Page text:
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Russia, Iran want nuke issue kept in IAEA
Updated: 2006-01-25 09:12

Russia's national security chief and Iran's top nuclear negotiator said Tuesday that Tehran's nuclear standoff must be resolved by diplomatic efforts in the U.N. atomic watchdog agency.

The Kremlin statement reflected Russia's efforts to delay Iran's referral to the U.N. Security Council and Moscow's opposition to international sanctions against Tehran.

"Both sides expressed their desire to solve the issue in a diplomatic way within the framework of the International Atomic Energy Agency," Russia's Security Council said in a statement after the meeting between council chief Igor Ivanov and Ali Larijani of Iran.

The meeting came after Iran warned that IAEA referral to the U.N. Security Council over its nuclear ambitions would lead it to move forward with a full-scale uranium enrichment program, a possible precursor to making atomic weapons.

High-level diplomacy has intensified with little more than a week until the Feb. 2 meeting of the IAEA's 35-nation board.

Moscow has proposed having Iran's uranium enriched in Russia, then returned to Iran for use in the country's reactors — a compromise that could provide more oversight and ease tensions. Haggling has continued over the specifics of the proposal, including Tehran's proposal to have China involved in the Russian enrichment process.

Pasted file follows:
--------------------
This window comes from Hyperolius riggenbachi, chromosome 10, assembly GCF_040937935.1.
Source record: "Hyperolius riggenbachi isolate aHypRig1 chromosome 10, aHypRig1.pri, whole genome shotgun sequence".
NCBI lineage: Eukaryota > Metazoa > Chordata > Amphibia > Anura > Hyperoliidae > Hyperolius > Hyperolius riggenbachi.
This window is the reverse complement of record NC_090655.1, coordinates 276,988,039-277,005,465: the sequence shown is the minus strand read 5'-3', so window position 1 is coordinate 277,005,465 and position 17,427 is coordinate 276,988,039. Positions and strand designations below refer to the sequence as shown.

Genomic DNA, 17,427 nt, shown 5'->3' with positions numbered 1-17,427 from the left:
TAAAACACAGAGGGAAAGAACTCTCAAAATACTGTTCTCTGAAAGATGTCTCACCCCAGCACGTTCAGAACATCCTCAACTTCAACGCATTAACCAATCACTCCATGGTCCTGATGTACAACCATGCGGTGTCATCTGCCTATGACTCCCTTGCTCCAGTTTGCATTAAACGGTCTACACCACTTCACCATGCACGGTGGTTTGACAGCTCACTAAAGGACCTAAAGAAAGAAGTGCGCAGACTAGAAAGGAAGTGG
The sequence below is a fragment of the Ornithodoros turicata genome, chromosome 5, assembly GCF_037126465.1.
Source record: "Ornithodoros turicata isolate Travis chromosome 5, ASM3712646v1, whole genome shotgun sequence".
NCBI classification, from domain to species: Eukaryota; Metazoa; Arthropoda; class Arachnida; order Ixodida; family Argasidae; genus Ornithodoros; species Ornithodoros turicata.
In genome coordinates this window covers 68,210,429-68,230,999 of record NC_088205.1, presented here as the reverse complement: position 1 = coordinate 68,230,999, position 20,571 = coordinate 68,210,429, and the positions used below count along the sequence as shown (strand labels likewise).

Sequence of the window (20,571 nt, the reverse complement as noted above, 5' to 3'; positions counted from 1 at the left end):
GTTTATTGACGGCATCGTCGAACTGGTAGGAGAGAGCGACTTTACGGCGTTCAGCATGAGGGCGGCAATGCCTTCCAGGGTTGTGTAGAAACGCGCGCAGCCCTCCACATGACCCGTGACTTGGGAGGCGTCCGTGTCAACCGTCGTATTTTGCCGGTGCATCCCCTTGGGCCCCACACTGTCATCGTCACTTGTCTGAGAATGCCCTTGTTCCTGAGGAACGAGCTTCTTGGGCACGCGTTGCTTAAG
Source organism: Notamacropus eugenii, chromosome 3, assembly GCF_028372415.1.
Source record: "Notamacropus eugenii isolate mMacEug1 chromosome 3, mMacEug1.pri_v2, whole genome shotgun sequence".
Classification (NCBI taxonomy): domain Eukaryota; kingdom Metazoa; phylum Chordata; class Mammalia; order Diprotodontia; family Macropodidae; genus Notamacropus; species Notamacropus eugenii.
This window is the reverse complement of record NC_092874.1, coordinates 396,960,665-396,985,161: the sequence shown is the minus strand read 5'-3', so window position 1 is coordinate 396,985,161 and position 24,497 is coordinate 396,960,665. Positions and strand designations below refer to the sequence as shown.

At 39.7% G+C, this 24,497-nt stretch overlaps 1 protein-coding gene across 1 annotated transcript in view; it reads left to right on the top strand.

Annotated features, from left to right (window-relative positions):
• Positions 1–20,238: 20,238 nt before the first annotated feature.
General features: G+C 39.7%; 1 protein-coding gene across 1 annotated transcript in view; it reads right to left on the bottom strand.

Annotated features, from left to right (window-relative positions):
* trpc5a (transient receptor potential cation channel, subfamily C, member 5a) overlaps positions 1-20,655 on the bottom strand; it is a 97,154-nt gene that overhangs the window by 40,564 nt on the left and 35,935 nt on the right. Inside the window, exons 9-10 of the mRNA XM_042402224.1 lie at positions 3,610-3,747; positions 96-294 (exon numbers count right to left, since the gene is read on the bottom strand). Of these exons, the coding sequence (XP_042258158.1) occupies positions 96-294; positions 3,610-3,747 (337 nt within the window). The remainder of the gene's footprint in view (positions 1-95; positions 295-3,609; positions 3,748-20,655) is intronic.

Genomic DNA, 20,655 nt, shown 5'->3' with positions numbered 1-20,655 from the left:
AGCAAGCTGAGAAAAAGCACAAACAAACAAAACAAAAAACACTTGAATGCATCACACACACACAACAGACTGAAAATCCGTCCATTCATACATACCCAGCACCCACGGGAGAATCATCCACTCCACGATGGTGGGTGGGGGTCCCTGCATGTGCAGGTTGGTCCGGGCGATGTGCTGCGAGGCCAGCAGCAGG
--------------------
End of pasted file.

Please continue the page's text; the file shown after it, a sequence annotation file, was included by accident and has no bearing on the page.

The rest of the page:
British Foreign Secretary Jack Straw urged Tehran on Tuesday to seriously consider Russia's offer to enrich Iran's uranium in an effort to end the standoff.

Straw also said in an interview with The Associated Press that he hoped the IAEA would refer the matter to the Security Council.

The West fears Iran wants to develop a nuclear bomb but Tehran says its intentions are peaceful and that it wants only civilian nuclear energy.

The ITAR-Tass news agency quoted Iranian Ambassador Gholamreza Ansari as saying that Iran was waiting for "several clarifications" from Moscow regarding the Russian proposal.

Larijani said Iran was ready for compromise, but dismissed Western concerns about the country's nuclear activities.

"We have not closed the path to compromise," he said in a televised interview in Tehran with the British Broadcasting Corp. before his departure. "Talks in which they want to impose certain pressures will not be constructive."

"I am surprised they are so sensitive about nuclear research in Iran," he said, according to an English translation of his comments. "We've said this before. Our research is on a laboratory scale, a small scale. If they want guarantees of no diversion of nuclear fuel, we can reach a formula acceptable to both sides in talks."

Iran removed IAEA seals from equipment Jan. 10, ending a 15-month moratorium, and announced it would restart experiments including what it described as small-scale enrichment. The move led lead negotiators Germany, Britain and France to call for the Feb. 2 emergency board session.

European countries believe they have enough votes to haul Iran before the Security Council but they want broad support including Russia, China and key developing nations.

In Washington, US Secretary of State Condoleezza Rice said that "referral absolutely has to be made" on Feb. 2, while remaining vague on what action she thought the Security Council should take, and when.

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